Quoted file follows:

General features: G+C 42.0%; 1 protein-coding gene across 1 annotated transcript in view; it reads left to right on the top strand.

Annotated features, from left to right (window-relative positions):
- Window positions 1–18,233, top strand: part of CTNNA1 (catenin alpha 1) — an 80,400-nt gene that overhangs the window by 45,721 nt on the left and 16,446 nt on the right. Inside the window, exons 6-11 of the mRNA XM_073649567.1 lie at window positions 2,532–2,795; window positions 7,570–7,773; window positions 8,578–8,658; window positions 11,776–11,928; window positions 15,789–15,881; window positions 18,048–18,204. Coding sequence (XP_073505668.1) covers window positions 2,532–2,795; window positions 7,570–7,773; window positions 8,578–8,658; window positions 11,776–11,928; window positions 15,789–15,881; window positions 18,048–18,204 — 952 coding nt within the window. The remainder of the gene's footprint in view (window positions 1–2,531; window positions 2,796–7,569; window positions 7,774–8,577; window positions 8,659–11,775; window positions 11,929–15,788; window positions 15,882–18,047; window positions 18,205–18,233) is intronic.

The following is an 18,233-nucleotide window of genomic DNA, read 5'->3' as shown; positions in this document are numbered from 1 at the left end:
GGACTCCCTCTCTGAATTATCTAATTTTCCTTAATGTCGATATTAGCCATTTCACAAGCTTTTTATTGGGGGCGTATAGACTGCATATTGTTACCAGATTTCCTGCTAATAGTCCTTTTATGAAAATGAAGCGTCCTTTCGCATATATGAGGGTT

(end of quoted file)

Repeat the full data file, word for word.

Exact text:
General features: G+C 42.0%; 1 protein-coding gene across 1 annotated transcript in view; it reads left to right on the top strand.

Annotated features, from left to right (window-relative positions):
- Window positions 1–18,233, top strand: part of CTNNA1 (catenin alpha 1) — an 80,400-nt gene that overhangs the window by 45,721 nt on the left and 16,446 nt on the right. Inside the window, exons 6-11 of the mRNA XM_073649567.1 lie at window positions 2,532–2,795; window positions 7,570–7,773; window positions 8,578–8,658; window positions 11,776–11,928; window positions 15,789–15,881; window positions 18,048–18,204. Coding sequence (XP_073505668.1) covers window positions 2,532–2,795; window positions 7,570–7,773; window positions 8,578–8,658; window positions 11,776–11,928; window positions 15,789–15,881; window positions 18,048–18,204 — 952 coding nt within the window. The remainder of the gene's footprint in view (window positions 1–2,531; window positions 2,796–7,569; window positions 7,774–8,577; window positions 8,659–11,775; window positions 11,929–15,788; window positions 15,882–18,047; window positions 18,205–18,233) is intronic.

The following is an 18,233-nucleotide window of genomic DNA, read 5'->3' as shown; positions in this document are numbered from 1 at the left end:
GGACTCCCTCTCTGAATTATCTAATTTTCCTTAATGTCGATATTAGCCATTTCACAAGCTTTTTATTGGGGGCGTATAGACTGCATATTGTTACCAGATTTCCTGCTAATAGTCCTTTTATGAAAATGAAGCGTCCTTTCGCATATATGAGGGTT